Tampon GST exemption under fire
The removal of the GST on tampons is emblematic of the dire state of political appetite for tax reform that would deliver better results for Australians, leading tax experts have declared.
“It’s hardly surprising that women are pissed off,” said Melbourne University tax expert Miranda Stewart. “(But) it’s wrong to introduce another exemption.”
Ms Stewart told the Economic and Social Outlook Conference that governments needed to realise they were stewards of the tax system that needed to provide for all Australians.
“There are many inequities in the system. The GST (revenue) is for the benefit of all,’’ she said.
“It needs to be broadened and strengthened, not undermined.”
State and territory treasurers unanimously agreed last week to axe the GST on feminine hygiene products from January.
Essential items, such as fresh food and medical products, are exempt from the 10 per cent tax that was introduced by the Howard government in 2000.
Ms Stewart said Australia could consider New Zealand’s consumption tax, which has no exemptions, allowing the government to redistribute wealth thanks to the robust revenue base.
Chris Richardson of Deloitte Access Economics said this year’s outlook conference was the “saddest” in his history because of the lack of optimism about the appetite to positively change the tax system.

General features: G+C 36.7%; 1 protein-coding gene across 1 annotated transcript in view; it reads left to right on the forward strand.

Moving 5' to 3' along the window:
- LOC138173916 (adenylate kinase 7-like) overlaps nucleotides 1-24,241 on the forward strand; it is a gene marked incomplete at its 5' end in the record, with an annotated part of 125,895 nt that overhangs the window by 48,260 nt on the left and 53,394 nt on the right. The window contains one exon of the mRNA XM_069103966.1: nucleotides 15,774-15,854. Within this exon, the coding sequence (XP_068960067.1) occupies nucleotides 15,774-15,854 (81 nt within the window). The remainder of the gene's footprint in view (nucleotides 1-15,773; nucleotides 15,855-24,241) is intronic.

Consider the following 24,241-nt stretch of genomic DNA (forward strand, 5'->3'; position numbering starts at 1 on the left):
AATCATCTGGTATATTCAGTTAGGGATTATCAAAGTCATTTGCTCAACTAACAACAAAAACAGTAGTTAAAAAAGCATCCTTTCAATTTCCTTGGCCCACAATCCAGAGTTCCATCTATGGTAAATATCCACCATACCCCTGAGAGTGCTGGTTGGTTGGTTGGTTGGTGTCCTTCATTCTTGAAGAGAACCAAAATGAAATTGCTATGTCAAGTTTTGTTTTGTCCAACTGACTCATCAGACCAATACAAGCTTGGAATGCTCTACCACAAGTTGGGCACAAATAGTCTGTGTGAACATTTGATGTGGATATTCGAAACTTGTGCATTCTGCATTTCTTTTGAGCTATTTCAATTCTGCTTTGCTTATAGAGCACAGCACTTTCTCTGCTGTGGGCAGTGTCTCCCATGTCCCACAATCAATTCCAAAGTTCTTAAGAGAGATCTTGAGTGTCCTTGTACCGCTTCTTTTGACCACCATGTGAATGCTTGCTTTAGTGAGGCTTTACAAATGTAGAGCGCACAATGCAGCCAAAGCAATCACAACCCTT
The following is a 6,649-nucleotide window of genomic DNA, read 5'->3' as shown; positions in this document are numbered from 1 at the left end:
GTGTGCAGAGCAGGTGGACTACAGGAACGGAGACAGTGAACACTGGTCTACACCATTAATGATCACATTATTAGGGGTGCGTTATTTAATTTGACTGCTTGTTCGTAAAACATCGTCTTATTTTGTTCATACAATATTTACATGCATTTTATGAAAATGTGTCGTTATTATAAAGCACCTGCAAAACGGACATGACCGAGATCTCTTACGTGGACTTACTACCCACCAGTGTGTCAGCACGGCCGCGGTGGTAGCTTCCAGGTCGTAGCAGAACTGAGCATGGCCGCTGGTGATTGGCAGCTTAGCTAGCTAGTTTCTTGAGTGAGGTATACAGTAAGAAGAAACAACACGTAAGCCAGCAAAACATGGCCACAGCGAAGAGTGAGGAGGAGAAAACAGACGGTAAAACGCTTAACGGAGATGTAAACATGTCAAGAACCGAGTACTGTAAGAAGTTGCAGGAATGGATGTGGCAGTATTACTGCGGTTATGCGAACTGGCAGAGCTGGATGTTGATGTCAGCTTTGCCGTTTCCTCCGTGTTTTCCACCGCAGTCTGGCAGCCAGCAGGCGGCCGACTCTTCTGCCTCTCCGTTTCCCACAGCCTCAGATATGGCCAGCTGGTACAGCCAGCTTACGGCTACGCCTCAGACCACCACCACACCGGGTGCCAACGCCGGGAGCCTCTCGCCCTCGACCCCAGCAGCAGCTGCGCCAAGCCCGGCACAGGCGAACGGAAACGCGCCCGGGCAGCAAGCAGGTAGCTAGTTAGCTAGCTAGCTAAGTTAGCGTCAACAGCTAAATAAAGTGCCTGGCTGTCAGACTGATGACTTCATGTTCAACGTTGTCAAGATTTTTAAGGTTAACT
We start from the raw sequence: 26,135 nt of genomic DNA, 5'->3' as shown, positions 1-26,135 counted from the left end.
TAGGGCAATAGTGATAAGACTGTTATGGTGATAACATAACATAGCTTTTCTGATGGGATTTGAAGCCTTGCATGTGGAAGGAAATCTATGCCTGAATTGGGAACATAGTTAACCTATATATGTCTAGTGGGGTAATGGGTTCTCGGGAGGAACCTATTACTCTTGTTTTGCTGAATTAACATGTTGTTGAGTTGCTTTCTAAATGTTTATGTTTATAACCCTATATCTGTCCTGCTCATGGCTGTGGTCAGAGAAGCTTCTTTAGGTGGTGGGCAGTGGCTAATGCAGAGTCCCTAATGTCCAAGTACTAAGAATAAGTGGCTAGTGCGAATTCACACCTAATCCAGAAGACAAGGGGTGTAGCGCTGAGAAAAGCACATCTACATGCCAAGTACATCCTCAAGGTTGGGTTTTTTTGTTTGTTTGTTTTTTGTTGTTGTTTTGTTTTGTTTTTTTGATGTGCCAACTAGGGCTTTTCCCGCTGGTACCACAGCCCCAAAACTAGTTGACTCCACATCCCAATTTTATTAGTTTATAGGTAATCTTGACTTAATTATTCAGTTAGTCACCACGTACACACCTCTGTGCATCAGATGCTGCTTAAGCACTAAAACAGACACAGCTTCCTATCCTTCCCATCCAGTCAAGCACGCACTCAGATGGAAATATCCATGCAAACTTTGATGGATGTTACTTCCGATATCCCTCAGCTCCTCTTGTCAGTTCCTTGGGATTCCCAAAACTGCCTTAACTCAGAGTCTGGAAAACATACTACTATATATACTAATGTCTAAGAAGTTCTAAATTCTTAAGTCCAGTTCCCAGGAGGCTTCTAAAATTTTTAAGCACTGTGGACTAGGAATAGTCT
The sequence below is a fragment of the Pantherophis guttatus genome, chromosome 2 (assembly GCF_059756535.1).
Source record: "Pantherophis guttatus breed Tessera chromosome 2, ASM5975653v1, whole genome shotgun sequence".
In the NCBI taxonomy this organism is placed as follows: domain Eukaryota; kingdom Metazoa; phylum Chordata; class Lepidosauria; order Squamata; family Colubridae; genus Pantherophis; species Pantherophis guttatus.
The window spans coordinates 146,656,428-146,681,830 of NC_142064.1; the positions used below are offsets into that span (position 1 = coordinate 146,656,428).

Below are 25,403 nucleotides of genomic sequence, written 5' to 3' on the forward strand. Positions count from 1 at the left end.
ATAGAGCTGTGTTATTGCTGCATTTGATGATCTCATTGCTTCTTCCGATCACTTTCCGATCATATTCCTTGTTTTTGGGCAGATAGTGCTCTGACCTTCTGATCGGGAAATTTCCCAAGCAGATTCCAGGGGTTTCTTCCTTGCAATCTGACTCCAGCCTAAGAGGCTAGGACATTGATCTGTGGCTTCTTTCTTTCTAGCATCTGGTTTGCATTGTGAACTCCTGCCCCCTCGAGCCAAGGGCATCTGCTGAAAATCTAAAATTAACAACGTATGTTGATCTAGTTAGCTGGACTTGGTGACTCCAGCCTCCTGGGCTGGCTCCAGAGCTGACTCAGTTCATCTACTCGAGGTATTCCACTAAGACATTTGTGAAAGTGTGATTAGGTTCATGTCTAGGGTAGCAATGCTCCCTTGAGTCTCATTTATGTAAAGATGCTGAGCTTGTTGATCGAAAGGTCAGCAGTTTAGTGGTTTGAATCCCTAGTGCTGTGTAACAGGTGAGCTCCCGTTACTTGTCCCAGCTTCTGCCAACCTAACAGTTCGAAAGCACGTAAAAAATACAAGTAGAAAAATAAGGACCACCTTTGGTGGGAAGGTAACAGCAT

“We are having terrible conversations with ourselves. If you ask me what we can do, I say we pray,” Mr Richardson said. “I’ve tried across my career to fight very hard to leave Australia and the world a better place. It’s not clear that we’re going to move the dial that much. It will be about protecting what we already have.”
Robert Breunig, director of the Tax and Transfer Policy Institute at the Crawford School of Public Policy at Australian National University, said the tax system was in crisis.
It was overly complex, with more than 150 different taxes, and losing 12 per cent of revenue through administration. He said Australia needed to introduce a death duty to deal with intergenerational inequality.
“Death duties are good taxes. They don’t distort behaviour very much. You want to create a system where people can’t get around it,” he said.